When it comes to hardware and software for medical use, it is not enough to have a good product to put on the market. Your product must be registered, which requires both your company and your product to undergo a formal assessment. Furthermore, this assessment differs for different markets.
Vladimir Burgic, Quality Manager at HTEC Group
The CE marking process is obligatory if you want to put your product on the EU market, but can also help with the Australian and New Zealand markets. Russia has a similar but different approach, while for the US market you have to get an FDA approval.
European Union (CE Marking)
European Union has a set of directives and regulations under the so-called New Approach. These directives provide requirements that manufacturer must meet to put a CE mark on the product. Products with a CE mark can be sold on the EU market without restrictions.
There are three directives covering the field of medical devices: MDD 93/42/EEC for general medical devices (which range from syringes to life support systems), AIMDD 90/385/EEC for active implantable medical devices (e.g., pacemakers) and IVDD 98/79/EC for in vitro diagnostic devices (e.g., various biochemical tests from blood or urine). Product-specific harmonized standards are standards that define requirements for one specific product category.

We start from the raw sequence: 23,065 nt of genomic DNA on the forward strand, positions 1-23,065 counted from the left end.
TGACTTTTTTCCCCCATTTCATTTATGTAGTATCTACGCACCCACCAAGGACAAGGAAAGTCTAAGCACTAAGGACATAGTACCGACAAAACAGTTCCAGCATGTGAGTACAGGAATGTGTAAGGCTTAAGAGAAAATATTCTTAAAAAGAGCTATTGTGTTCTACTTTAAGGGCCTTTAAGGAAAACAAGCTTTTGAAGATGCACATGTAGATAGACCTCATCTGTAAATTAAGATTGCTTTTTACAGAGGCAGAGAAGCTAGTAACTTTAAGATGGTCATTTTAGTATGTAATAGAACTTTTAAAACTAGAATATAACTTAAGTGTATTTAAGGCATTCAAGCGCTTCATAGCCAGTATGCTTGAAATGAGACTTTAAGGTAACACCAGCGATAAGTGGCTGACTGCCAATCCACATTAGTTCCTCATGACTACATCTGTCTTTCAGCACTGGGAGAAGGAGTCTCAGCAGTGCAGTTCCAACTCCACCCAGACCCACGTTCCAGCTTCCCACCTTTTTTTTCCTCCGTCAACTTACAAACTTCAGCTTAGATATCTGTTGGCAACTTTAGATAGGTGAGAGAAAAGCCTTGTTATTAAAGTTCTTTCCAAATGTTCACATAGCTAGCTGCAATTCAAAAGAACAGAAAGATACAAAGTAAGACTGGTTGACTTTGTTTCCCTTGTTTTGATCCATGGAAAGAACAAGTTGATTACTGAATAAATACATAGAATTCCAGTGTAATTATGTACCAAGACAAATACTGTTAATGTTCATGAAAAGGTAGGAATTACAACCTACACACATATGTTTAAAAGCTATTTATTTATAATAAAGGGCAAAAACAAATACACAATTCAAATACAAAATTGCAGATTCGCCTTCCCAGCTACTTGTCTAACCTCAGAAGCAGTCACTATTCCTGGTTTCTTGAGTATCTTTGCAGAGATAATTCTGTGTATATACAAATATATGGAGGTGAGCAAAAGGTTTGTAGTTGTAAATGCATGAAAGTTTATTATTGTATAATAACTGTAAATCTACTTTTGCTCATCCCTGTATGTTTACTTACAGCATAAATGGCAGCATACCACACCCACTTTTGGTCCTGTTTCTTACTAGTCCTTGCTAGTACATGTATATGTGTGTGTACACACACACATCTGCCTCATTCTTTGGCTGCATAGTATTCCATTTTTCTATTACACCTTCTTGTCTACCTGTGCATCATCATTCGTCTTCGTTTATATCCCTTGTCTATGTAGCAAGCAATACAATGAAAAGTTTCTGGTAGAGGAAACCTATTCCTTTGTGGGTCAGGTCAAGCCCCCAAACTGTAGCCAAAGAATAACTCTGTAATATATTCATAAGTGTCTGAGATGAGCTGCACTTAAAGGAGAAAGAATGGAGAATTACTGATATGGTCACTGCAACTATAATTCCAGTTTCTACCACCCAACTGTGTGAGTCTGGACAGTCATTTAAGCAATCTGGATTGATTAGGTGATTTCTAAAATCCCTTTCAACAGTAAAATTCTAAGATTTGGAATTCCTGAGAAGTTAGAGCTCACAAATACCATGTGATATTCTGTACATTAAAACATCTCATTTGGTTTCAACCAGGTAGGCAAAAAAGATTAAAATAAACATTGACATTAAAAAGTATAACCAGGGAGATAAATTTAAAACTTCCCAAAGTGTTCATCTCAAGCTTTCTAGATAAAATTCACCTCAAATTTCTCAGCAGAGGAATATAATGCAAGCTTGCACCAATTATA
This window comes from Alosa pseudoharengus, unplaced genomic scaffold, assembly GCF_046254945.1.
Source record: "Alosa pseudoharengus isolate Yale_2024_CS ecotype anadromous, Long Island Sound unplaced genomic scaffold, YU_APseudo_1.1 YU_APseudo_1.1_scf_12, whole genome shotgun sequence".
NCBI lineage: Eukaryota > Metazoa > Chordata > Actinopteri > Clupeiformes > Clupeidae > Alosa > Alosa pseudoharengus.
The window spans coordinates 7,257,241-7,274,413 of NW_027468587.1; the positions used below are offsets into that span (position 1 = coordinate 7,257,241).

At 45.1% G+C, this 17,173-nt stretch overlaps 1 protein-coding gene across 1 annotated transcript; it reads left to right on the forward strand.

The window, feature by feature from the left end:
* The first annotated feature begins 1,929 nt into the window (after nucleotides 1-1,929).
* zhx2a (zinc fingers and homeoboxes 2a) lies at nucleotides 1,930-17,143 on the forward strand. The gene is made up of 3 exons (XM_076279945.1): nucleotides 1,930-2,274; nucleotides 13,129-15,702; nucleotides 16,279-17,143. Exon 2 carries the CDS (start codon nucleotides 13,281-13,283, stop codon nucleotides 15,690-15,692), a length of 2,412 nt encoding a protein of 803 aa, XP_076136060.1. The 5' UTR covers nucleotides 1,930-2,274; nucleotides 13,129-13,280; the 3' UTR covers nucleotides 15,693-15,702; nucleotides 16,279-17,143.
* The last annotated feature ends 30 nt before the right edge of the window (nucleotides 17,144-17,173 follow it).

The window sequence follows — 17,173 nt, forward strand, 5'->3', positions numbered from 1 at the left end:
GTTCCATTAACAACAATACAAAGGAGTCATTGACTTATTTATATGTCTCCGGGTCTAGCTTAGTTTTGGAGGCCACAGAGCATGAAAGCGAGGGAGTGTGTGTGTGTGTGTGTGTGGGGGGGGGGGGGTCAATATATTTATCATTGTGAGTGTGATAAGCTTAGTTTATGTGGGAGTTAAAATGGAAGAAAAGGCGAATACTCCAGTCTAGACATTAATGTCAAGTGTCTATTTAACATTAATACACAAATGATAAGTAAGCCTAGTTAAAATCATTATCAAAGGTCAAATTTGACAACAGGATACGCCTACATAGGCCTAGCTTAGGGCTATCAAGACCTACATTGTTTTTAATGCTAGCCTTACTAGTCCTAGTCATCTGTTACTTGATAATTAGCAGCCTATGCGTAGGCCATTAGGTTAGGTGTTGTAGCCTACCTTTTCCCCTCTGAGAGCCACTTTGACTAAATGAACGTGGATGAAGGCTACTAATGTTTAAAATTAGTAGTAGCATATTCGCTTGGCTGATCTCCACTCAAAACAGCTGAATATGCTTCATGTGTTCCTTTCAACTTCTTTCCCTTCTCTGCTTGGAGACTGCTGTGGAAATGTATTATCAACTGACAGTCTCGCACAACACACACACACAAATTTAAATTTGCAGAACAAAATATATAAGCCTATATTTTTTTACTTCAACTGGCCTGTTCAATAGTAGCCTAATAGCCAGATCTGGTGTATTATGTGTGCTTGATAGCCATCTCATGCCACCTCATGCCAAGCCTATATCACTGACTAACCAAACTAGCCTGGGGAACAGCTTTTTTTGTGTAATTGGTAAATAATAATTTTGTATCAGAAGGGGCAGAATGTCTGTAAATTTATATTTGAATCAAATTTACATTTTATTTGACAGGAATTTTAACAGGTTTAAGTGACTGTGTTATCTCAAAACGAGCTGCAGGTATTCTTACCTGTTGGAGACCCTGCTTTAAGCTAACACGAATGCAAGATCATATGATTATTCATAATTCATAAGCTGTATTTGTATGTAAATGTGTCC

These directives will be replaced with new regulations: MDD and AIMDD with MDR 2017/745/EU, and IVDD with IVDR 2017/745/EU.
All the documents actually rely on a set of “harmonized standards.” The manufacturer must determine which standards apply to the product, and then demonstrate the compliance of the product with the standard. The standards can be divided roughly into two categories – general and product-specific standards.
First and foremost general standard is EN ISO 13485:2016 (Medical Devices – Quality Management Systems – Requirements for regulatory purposes). It gives the requirements for the overall documentation and management system in the company.
The second is EN ISO 14971:2012, risk management requirements. The manufacturer must determine and assess risks posed by the medical device, and reduce these risks to a minimum.
Further general standards are not so general but still apply to a wide range of products:
- EN ISO 10993 family of standards provide requirements for proving biocompatibility of medical devices that are in direct contact with the patient
- There are several different standards for different sterilization methods. If the device is sterile, one of these standards will apply
- All electrical medical devices must satisfy requirements of EN 60601-1:2006 (Medical Electrical Equipment – Part 1: General requirements for basic safety and essential performance) and EN 60601-1-2:2015 (Medical Electrical Equipment – Part 1-2: General requirements for basic safety and essential performance – Collateral Standard: Electromagnetic disturbances – Requirements and tests, or simply put – electromagnetic compatibility). All electrical medical devices for home use must comply with EN 60601-1-11:2010 (Medical Electrical Equipment – Part 1-11: General requirements for basic safety and essential performance – Collateral Standard: Requirements for medical electrical equipment and medical electrical systems used in the home healthcare environment)